Compound movements have stood the test of time for delivering incredible muscle growth.
Compound movements use a combination of muscle groups and joints.
Using multiple muscle groups allows you to lift heavier weights in general. You also engage and strengthen your core muscles, which helps posture and prevents spinal injuries.
They form the foundation of any good strength & conditioning program. However, they alone will fail to deliver an optimal physique, you still need to add isolation movements into your routine.I always start my workouts with Compound movements as this is when I feel the strongest.
Benefits of Compound Exercises
- Allows you to get a full body workout faster and burns more calories
- Allows you to lift heavier loads and build more strength
- Decreases the risk of injury during sports
- Keeps your heart rate up and provides cardiovascular benefits
- Simulates real-world exercises and activities
Examples of Compound Exercises
- Hip Thrusts
- Deadlifts (Conventional, Sumo, Romanian, Straight Leg)
- Bench Press
- Military Press
- Chin Ups
Isolation movements target and work one joint and one specific group of muscles. Example, bicep curls work only the biceps and use the elbow.
If there is an area of the body which needs greater attention than isolation movements are ideal. Depending on the muscle worked, a seated position when doing isolation movements is usually preferable and more effective, as even standing still uses a range of muscles that you may be unaware of.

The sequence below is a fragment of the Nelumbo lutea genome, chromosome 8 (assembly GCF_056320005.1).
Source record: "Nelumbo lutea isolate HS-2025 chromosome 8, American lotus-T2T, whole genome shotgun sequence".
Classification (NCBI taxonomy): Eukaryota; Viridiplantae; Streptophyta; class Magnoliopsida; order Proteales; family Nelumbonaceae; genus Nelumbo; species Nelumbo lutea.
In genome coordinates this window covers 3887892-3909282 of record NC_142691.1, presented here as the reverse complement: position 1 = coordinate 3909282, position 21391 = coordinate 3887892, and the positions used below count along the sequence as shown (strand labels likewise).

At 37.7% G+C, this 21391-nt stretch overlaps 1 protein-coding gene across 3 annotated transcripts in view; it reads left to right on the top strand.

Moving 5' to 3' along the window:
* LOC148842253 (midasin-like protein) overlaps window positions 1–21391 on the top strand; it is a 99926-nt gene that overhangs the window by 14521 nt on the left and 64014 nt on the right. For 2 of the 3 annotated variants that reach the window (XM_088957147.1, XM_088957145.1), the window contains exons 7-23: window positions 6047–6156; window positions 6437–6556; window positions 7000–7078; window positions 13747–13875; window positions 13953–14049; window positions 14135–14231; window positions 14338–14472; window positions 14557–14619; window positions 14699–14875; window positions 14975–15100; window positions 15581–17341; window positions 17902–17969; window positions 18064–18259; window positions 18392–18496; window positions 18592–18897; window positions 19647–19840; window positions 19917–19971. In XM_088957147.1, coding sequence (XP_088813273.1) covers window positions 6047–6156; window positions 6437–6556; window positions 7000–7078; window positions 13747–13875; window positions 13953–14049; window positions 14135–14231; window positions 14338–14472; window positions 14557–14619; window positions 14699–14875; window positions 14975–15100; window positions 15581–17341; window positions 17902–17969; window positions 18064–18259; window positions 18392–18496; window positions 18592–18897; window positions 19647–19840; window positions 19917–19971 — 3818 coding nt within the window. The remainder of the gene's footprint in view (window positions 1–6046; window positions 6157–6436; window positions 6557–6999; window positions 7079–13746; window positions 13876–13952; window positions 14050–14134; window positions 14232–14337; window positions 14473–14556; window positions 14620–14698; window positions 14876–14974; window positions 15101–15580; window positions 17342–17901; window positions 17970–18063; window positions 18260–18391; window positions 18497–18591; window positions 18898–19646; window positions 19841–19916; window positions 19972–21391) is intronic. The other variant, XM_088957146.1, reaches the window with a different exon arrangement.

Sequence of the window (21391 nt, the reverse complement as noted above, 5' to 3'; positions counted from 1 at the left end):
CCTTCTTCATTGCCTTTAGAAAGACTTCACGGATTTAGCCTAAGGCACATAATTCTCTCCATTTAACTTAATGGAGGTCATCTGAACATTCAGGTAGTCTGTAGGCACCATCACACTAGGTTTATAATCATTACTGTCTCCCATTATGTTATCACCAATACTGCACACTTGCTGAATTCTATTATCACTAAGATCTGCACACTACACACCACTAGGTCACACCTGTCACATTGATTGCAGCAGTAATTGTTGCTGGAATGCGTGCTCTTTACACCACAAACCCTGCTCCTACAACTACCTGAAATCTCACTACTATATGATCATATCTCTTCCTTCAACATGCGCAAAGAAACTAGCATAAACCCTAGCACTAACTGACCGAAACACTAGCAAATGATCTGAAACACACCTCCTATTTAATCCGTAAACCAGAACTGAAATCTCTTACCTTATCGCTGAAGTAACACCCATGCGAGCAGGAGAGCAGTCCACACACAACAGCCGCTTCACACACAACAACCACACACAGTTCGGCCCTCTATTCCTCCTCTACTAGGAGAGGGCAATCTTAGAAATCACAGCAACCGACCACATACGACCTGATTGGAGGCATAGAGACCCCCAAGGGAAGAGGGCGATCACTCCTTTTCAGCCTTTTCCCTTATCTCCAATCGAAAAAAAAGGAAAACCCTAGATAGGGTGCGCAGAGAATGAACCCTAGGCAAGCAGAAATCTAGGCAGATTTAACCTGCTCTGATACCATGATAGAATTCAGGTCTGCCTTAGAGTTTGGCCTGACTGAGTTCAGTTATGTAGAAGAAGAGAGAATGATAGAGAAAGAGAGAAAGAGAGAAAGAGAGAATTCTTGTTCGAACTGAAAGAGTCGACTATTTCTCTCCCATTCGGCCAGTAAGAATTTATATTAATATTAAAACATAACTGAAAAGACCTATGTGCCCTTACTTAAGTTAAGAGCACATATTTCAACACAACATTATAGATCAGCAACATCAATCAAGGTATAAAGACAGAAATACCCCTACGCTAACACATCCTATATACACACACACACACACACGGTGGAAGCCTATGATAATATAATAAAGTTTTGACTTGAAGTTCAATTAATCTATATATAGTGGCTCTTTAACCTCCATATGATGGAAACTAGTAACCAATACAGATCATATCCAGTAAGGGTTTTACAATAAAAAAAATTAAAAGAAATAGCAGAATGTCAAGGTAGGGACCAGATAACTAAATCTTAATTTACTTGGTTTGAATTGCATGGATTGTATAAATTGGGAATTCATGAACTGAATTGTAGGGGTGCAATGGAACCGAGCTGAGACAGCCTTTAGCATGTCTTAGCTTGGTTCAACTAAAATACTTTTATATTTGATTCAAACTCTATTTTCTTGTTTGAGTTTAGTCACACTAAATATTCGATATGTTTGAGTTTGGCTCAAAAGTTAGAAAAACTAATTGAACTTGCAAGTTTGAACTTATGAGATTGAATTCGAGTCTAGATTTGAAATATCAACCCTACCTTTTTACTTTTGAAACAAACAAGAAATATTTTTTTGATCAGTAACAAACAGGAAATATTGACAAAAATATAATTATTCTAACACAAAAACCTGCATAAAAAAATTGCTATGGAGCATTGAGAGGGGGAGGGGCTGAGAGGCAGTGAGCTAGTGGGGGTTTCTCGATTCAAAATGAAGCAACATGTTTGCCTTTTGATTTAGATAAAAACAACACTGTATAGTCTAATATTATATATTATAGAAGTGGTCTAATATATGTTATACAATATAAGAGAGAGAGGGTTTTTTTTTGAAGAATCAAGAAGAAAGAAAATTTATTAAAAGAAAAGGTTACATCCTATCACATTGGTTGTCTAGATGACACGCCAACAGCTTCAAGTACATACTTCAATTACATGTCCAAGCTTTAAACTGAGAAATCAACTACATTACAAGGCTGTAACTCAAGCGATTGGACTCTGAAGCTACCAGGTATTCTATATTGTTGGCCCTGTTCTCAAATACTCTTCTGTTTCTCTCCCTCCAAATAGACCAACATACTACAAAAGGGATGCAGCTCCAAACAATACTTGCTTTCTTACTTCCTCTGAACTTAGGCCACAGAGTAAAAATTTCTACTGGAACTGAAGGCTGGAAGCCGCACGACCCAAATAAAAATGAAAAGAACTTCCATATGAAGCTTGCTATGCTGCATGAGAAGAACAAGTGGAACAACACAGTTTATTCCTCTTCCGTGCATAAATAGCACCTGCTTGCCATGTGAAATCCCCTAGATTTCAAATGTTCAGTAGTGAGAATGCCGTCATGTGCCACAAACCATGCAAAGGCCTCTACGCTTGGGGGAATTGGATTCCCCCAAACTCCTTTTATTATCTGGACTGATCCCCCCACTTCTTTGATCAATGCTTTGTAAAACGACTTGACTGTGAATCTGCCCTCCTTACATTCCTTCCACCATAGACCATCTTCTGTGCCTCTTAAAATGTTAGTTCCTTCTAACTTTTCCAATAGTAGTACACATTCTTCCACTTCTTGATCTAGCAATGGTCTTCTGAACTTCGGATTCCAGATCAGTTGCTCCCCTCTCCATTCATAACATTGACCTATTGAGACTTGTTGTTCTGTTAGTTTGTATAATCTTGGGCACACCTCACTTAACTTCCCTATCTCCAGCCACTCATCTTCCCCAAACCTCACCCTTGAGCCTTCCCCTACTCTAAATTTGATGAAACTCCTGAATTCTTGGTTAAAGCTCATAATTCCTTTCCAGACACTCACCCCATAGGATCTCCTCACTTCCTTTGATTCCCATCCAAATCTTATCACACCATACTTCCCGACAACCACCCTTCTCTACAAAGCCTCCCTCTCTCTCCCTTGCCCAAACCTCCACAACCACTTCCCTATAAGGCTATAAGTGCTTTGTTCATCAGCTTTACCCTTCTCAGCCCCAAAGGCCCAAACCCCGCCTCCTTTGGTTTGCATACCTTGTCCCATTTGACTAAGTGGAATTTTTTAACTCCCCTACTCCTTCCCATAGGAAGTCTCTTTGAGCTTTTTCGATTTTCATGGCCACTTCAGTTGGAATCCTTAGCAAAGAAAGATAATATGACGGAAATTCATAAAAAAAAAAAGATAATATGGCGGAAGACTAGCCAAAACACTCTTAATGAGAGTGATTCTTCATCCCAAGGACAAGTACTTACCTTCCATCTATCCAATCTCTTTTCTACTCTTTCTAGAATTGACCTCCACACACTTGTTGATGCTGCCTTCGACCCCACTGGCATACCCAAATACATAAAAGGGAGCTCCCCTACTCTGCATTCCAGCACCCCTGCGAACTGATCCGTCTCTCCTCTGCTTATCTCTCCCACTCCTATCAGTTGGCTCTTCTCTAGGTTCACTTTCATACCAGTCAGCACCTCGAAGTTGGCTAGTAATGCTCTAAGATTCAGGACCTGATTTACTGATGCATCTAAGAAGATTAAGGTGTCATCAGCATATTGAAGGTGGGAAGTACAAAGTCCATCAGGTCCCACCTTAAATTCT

- Allows you to add isolate areas you’d like to bulk up, such as pecs or biceps
- Can help in rehabilitation following an injury
- Improves strength in specific muscles
- Isolates individual muscles
Examples of Isolation Exercises
- Bicep Curl
- Hammer Curls
- Hamstring Curl
- Leg Extension
- Tricep Pushdown
- Calf Raises
It is important to focus most of your workout on compound movements.
If you are just starting out or looking to get into weight training, it’s a great idea to build overall strength first and identify areas of improvement later. Isolation exercises can be beneficial in certain circumstances (including injury recovery and appearance) but are less effective and efficient than compound weight training.In addition, sometimes isolation exercises are better suited for stretching a particular muscle or creating a deep burn or pump.
When I train I prefer to hit compound movements for low to medium rep ranges with a focus on setting personal records and adhering to progressive overload. But when I perform isolation movements, I aim for medium to high rep ranges with a focus on quality and building an intense mind-muscle connection.
Always incorporate compound movements into your training, but don’t skip isolation movements or your physique will suffer.They are both important.
If you aren’t sure what is best for you or where to start, a personal trainer can help you map out a plan that is specific to your goals, as well as designing a plan designed around any prior injuries you may have.